"You are visiting my country for a holiday?" she asked politely as they stood next to one another in the great wedge of people filling-up the aisle, waiting for the doors to be opened.

"No, just business, I'm afraid," he smiled, "but I hope I can take some time off to look around."

"Oh, but you must. It is a very beautiful country."

He felt an impulse to ask her if she would like to show him around, but resisted. It would be a shame, he thought, to make her feel uncomfortable if she didn't want to. He just smiled again and said that he would certainly try.

As they made their way in to the luggage-collection carousels Smith tried to keep the girl in view and toyed with the idea of talking to her again. She was very pretty, he thought, obviously on her own at the moment, well-dressed, and she spoke perfect English. Probably she would be a student, she was about the right age, and no doubt she would have a boyfriend. He would probably be setting himself up for a disappointment. As he took up his position at the carousel he saw her slip into the toilet and decided he would let it go - it would be hurtful if she gave him the brush-off.

As he stood amid his fellow passengers waiting for the suitcases to arrive, he opened his hold-all to look for the little notebook where he recorded his observations on Orion Air's customer services.

To his surprise he noticed a little box of Chinese sweets. He had seen them on sale often when he had been in Hong Kong but had no recollection of having bought a box. Strange, he thought, the people at the airline must have slipped them into his luggage as a going-away present. What an odd thing to do!

He broke the seal on the box and opened the little flap, thinking that since he had them he might as well see what they were like. Inside was a transparent plastic bag, like the kind of thing they sell at supermarkets as sandwich-bags, and it was taped-up at the top very securely. Inside it he could see a large quantity of a fine white powder.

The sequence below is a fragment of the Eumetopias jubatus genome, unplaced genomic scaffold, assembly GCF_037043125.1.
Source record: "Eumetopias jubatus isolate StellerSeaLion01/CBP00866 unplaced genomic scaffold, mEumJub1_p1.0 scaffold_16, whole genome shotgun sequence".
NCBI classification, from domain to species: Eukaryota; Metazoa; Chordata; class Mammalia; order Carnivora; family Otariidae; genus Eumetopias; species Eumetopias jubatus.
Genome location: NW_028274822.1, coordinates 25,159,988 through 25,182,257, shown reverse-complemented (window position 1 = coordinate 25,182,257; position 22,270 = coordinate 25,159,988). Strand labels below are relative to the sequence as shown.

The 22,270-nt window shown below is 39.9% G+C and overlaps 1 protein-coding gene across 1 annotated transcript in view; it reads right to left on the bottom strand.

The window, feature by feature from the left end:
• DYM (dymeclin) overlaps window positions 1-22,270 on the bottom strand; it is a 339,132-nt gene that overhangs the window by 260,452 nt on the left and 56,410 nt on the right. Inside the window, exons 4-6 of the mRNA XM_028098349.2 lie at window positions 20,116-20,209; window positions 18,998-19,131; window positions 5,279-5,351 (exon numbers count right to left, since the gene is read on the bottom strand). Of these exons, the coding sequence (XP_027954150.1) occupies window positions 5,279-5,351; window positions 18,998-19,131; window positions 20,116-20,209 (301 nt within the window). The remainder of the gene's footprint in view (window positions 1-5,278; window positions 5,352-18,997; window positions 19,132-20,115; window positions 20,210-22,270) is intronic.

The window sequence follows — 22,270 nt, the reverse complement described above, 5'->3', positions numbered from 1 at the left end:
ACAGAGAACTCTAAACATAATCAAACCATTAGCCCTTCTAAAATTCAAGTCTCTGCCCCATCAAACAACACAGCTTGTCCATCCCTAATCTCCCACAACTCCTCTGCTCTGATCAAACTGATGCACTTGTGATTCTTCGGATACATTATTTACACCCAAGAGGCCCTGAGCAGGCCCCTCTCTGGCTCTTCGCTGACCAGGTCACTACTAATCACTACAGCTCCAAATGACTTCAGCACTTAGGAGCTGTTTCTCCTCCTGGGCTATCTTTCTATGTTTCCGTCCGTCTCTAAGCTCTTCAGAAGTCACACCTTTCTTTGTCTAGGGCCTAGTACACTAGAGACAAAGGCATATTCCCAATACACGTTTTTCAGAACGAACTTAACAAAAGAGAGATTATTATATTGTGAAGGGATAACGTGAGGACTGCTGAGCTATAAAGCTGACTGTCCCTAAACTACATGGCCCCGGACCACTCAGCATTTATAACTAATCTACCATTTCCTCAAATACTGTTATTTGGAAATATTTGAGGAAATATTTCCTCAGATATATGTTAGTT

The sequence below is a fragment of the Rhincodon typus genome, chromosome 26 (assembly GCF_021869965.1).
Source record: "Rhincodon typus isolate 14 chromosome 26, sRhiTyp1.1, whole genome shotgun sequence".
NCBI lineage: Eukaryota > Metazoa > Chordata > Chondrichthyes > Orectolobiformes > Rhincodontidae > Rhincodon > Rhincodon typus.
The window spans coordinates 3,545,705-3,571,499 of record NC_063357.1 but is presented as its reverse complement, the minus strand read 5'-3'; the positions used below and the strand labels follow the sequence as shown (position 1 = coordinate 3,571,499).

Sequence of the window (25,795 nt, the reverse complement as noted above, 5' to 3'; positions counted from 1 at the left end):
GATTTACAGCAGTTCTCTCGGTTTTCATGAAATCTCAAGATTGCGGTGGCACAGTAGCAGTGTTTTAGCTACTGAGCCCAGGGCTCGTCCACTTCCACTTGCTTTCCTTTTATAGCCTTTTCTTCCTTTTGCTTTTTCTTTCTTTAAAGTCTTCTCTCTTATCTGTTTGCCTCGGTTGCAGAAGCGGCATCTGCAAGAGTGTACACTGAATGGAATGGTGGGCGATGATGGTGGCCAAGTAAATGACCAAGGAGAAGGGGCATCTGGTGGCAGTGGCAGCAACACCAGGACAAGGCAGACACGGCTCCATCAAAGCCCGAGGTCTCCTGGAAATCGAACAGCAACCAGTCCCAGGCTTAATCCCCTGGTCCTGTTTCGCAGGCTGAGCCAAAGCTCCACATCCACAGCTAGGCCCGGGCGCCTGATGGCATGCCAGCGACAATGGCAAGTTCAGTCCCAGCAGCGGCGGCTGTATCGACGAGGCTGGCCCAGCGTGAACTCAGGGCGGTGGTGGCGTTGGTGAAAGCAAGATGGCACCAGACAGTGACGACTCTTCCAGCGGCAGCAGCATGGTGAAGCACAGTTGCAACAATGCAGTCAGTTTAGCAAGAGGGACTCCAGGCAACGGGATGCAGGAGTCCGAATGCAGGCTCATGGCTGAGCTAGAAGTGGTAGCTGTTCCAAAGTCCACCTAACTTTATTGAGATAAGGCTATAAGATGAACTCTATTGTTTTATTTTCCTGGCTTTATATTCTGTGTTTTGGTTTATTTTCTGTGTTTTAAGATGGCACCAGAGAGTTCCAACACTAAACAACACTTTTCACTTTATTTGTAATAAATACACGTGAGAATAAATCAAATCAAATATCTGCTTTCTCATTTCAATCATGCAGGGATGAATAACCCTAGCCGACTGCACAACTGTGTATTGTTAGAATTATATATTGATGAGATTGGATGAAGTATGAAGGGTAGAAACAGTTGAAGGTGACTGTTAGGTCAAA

The color drained from Smith's face. His mind raced back to the events on the 'plane. She had fumbled with his bag. When he had taken it down the top had been open and he had had to zip it up. Suddenly everything was perfectly obvious.

Sweat broke out on his forehead. He turned to look at the door of the women's toilet. She was not out yet. He carefully replaced the bag in the little chocolate box and closed the flap. He looked over in the other direction. Arrivals Customs Channels. There was a green one and a red one.

Smith knew perfectly well what this white powder would be. He had never had the least contact with drugs, he had no criminal record of any kind, but if he made the wrong decision here his entire future was at stake. Some South East Asian countries, he knew, had the death penalty for drug trafficking. Whether or not this one did he was not sure. He had never troubled to find out. But even if it wasn't death, the penalty would be severe. He didn't even want to think about it.

With shaking hands he replaced the box in his hold-all and zipped-up the top. He had to decide quickly.

He had done absolutely nothing wrong. He would walk up to the Customs officers right now and tell them exactly what had happened.

He had done absolutely nothing wrong. He knew his best move was to walk right up to the Customs officers and tell them exactly what had happened, but he couldn't bear the thought of getting that girl into trouble. There had to be a reason for what she had done. He would try to bluff it out.

He had done absolutely nothing wrong. He knew his best move was to walk right up to the Customs officers and tell them exactly what had happened, but he couldn't bear the thought of getting that girl into trouble. There had to be a reason for what she had done. He would find her and talk to her before he did anything else.

He had done absolutely nothing wrong. He knew his best move was to walk right up to the Customs officers and tell them exactly what had happened. But when he began to think about the kind of future he would be able to buy for himself with that much heroin, a little voice inside him seemed to say: Why not keep it? Why be a loser? You're never going to get another chance like this. Clenching his teeth in grim determination he gathered-up his belongings and walked briskly towards the Customs channels.